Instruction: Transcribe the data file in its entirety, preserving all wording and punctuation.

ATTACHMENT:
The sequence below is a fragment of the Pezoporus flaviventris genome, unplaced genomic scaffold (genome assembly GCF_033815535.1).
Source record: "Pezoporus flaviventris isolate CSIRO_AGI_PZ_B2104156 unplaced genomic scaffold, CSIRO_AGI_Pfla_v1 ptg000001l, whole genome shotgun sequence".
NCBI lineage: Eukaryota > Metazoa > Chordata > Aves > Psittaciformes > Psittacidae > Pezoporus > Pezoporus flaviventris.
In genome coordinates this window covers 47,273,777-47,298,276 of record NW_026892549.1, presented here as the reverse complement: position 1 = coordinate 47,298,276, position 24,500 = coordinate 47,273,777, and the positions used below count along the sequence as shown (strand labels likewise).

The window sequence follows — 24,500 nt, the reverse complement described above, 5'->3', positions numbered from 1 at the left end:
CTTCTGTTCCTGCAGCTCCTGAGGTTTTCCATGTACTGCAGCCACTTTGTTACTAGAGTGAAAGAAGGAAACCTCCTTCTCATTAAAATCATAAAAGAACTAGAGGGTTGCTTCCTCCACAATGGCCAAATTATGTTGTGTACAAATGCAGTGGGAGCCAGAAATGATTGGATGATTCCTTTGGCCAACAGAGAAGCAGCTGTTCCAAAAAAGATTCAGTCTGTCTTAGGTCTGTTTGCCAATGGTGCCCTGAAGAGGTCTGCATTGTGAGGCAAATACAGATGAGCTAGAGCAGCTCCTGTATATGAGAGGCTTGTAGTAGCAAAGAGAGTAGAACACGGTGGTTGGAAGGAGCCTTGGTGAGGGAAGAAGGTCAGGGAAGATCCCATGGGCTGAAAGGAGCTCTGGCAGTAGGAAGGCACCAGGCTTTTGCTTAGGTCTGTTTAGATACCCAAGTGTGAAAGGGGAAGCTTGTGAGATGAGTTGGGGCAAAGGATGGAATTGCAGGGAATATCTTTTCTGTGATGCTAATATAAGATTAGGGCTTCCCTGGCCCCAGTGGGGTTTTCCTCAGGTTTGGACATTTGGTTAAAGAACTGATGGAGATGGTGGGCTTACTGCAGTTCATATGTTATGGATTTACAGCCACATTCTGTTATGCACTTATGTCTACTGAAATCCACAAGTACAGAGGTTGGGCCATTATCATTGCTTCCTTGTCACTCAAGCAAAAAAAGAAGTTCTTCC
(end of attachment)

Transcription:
The sequence below is a fragment of the Pezoporus flaviventris genome, unplaced genomic scaffold (genome assembly GCF_033815535.1).
Source record: "Pezoporus flaviventris isolate CSIRO_AGI_PZ_B2104156 unplaced genomic scaffold, CSIRO_AGI_Pfla_v1 ptg000001l, whole genome shotgun sequence".
NCBI lineage: Eukaryota > Metazoa > Chordata > Aves > Psittaciformes > Psittacidae > Pezoporus > Pezoporus flaviventris.
In genome coordinates this window covers 47,273,777-47,298,276 of record NW_026892549.1, presented here as the reverse complement: position 1 = coordinate 47,298,276, position 24,500 = coordinate 47,273,777, and the positions used below count along the sequence as shown (strand labels likewise).

The window sequence follows — 24,500 nt, the reverse complement described above, 5'->3', positions numbered from 1 at the left end:
CTTCTGTTCCTGCAGCTCCTGAGGTTTTCCATGTACTGCAGCCACTTTGTTACTAGAGTGAAAGAAGGAAACCTCCTTCTCATTAAAATCATAAAAGAACTAGAGGGTTGCTTCCTCCACAATGGCCAAATTATGTTGTGTACAAATGCAGTGGGAGCCAGAAATGATTGGATGATTCCTTTGGCCAACAGAGAAGCAGCTGTTCCAAAAAAGATTCAGTCTGTCTTAGGTCTGTTTGCCAATGGTGCCCTGAAGAGGTCTGCATTGTGAGGCAAATACAGATGAGCTAGAGCAGCTCCTGTATATGAGAGGCTTGTAGTAGCAAAGAGAGTAGAACACGGTGGTTGGAAGGAGCCTTGGTGAGGGAAGAAGGTCAGGGAAGATCCCATGGGCTGAAAGGAGCTCTGGCAGTAGGAAGGCACCAGGCTTTTGCTTAGGTCTGTTTAGATACCCAAGTGTGAAAGGGGAAGCTTGTGAGATGAGTTGGGGCAAAGGATGGAATTGCAGGGAATATCTTTTCTGTGATGCTAATATAAGATTAGGGCTTCCCTGGCCCCAGTGGGGTTTTCCTCAGGTTTGGACATTTGGTTAAAGAACTGATGGAGATGGTGGGCTTACTGCAGTTCATATGTTATGGATTTACAGCCACATTCTGTTATGCACTTATGTCTACTGAAATCCACAAGTACAGAGGTTGGGCCATTATCATTGCTTCCTTGTCACTCAAGCAAAAAAAGAAGTTCTTCC